Smartphones and Habits of Health

09.01.16 |

Your smartphone can be a powerful tool for supporting your journey to Optimal Wellbeing

At this point, owning a smartphone is as normal as owning a set of keys. We can’t live without them, and they’re never far from our reach (if ever).

Smartphones themselves are not harmful to our health. In fact, with the right approach and the right mindset, your smartphone can be a powerful tool for supporting your journey to Optimal Wellbeing. You could be taking advantage of a number of powerful health apps to help you exercise right and make smart eating choices, but for most of us, that’s not how we use our phones.

We check for messages and notifications.
Then we check them again.
And again.
Oh, and then we get an angry work email, and our night is ruined.

Be mindful how smartphones influence and determine our daily habits

Even though smartphones have a huge potential to do good in our lives, we still need to be mindful of how our phones influence and determine our daily habits.

The above example likely hits home for anyone that works in an office. One person working late and venting a frustration to a big list of CCed email addresses—many of whom won’t be able to do anything to help until they get into the office the next morning anyway—can quickly inject harmful stress into your evening plans, distracting you from spending time with your loved ones and even disrupting sleep.

If it won’t destroy your career (and be honest with yourself when you answer), simply turning off your email notifications in the evening can do wonders for multiple facets of your wellbeing.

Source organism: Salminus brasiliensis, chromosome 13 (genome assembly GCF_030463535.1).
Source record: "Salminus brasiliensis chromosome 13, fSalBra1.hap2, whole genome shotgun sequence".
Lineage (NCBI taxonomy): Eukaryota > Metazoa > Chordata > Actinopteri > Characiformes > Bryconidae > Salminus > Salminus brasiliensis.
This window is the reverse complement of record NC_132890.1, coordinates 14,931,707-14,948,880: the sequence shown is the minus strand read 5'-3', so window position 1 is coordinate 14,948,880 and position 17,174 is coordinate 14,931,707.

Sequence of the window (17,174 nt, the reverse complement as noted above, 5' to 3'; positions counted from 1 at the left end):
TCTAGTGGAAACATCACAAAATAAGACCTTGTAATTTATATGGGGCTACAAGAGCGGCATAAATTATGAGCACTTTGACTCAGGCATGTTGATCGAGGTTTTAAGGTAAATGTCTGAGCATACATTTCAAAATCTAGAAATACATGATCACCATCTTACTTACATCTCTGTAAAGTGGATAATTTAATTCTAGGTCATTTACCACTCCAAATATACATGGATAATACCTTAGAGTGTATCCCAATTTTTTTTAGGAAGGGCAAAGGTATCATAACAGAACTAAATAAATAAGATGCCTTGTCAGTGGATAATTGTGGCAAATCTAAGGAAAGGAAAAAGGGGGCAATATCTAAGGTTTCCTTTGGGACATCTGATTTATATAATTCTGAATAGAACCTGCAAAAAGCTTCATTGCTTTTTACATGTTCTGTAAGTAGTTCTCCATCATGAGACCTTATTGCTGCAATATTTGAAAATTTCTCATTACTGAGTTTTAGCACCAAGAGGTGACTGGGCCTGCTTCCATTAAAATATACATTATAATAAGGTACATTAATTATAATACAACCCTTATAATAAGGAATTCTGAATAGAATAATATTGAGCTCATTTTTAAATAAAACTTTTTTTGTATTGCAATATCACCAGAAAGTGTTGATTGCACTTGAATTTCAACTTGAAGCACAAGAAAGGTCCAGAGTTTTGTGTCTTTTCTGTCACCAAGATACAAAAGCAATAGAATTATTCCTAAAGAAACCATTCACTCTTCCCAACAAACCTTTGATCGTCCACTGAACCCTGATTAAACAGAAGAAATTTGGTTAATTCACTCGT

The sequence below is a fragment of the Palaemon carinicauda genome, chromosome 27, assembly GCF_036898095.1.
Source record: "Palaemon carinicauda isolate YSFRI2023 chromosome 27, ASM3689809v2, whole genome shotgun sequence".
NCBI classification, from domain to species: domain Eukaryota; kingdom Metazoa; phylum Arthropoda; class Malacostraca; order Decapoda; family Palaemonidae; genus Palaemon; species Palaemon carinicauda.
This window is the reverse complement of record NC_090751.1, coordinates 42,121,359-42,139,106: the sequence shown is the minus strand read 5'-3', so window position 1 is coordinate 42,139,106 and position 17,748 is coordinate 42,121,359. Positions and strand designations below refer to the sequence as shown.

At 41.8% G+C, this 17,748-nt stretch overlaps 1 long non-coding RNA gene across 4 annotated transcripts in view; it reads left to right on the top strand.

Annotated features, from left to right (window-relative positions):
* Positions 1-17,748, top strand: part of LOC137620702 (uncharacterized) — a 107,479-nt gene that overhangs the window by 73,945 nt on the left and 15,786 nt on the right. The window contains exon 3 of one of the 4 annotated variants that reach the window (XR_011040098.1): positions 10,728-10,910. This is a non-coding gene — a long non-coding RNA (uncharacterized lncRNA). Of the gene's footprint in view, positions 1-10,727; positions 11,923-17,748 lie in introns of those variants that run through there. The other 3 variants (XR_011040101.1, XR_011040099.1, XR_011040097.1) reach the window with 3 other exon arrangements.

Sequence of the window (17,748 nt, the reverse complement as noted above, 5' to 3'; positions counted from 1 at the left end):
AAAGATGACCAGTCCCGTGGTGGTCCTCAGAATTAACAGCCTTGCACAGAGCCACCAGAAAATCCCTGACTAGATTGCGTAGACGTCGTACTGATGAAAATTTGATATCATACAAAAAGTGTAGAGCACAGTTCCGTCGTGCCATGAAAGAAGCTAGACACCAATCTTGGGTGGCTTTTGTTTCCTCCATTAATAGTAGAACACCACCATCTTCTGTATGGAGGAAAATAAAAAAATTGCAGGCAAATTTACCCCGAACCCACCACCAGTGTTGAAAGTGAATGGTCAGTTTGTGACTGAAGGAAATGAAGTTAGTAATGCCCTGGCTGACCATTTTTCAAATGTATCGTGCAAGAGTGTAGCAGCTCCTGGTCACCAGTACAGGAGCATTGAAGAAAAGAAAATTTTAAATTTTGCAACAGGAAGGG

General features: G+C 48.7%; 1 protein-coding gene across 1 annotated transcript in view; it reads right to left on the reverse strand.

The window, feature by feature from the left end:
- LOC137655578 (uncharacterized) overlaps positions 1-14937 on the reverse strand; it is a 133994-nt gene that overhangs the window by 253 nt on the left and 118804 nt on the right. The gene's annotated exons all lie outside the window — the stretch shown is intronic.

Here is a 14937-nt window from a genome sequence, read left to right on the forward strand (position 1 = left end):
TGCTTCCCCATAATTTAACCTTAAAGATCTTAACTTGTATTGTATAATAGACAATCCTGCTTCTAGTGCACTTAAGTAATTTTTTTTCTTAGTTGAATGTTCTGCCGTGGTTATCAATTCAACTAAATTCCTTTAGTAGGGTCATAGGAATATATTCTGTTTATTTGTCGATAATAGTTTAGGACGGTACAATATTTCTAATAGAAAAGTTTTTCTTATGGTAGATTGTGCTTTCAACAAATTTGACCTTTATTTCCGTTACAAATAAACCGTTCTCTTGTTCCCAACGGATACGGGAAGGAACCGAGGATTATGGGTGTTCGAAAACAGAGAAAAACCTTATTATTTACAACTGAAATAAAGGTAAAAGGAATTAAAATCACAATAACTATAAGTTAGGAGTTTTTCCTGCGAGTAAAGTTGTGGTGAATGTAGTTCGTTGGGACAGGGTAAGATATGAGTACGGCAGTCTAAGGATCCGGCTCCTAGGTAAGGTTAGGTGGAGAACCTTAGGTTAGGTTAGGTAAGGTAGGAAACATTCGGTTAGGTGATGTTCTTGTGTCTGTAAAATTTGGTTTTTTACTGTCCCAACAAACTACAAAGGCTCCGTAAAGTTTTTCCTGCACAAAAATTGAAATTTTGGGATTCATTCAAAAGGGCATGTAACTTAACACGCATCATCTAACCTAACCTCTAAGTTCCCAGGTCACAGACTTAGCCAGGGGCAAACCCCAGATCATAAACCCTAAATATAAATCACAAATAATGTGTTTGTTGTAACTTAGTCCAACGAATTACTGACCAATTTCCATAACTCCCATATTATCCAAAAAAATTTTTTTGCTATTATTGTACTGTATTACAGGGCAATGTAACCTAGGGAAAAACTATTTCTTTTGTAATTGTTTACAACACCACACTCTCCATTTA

Beyond their capacity to deliver stress from and to anywhere in the world, smartphone habits can impact your health in other ways too.

Smartphone impacts on health

Here are some big ones that you should be aware of:

  • Smartphones can derail your sleep schedule. In addition to the mental distraction and excitement that a phone can cause, the brightness of your phone screen can interrupt your natural sleep rhythm. The brightness can trick your brain into starting a daytime routine instead of releasing the relaxing and calming chemicals that help you feel sleepy and ultimately get the restful night of sleep you need. Turn off your phone at least an hour before bed and leave it off!
  • “Text neck” is now a real condition. Long periods of dropping your chin to your chest to look at your phone can strain your neck. As is true with nearly any posture problem, text neck can put you on a path to severe neck and back problems. If you have to use your phone frequently throughout the day, try to lift it up to eye level so that you maintain a healthy posture.
  • Staying connected could actually create big disconnects. Once we’ve trained our brains to reach for our phones with every ding or flashing light, we might struggle to maintain healthy in-person relationships. Putting your phone away for family dinners or for gatherings with friends can help you to have more meaningful moments with the people you care about. Healthy relationships are in many ways as important as exercise and nutrition, so don’t neglect them. Put the phone away for a few hours.

Have clear boundaries

Smartphone distractions can actually be very dangerous. We have all heard by now that texting and driving is dangerous, but 1 out of 5 drivers admit to using their phones while they drive. That’s outrageous! If you’re on the go, whether on foot or behind a steering wheel, set the phone aside and focus on getting to where you’re going safely, for your sake and for the sake of those around you.

Anyone who is close to me will you tell that I love my iPhone. It’s a marvel of technology that has made my life markedly more productive, and it helps me stay in touch with more people more effectively.

Despite those benefits, I’ve had to draw very clear lines as to how much I let it control my day to day life, and I encourage you to draw similar lines for yourself, for the sake of your health and your relationships.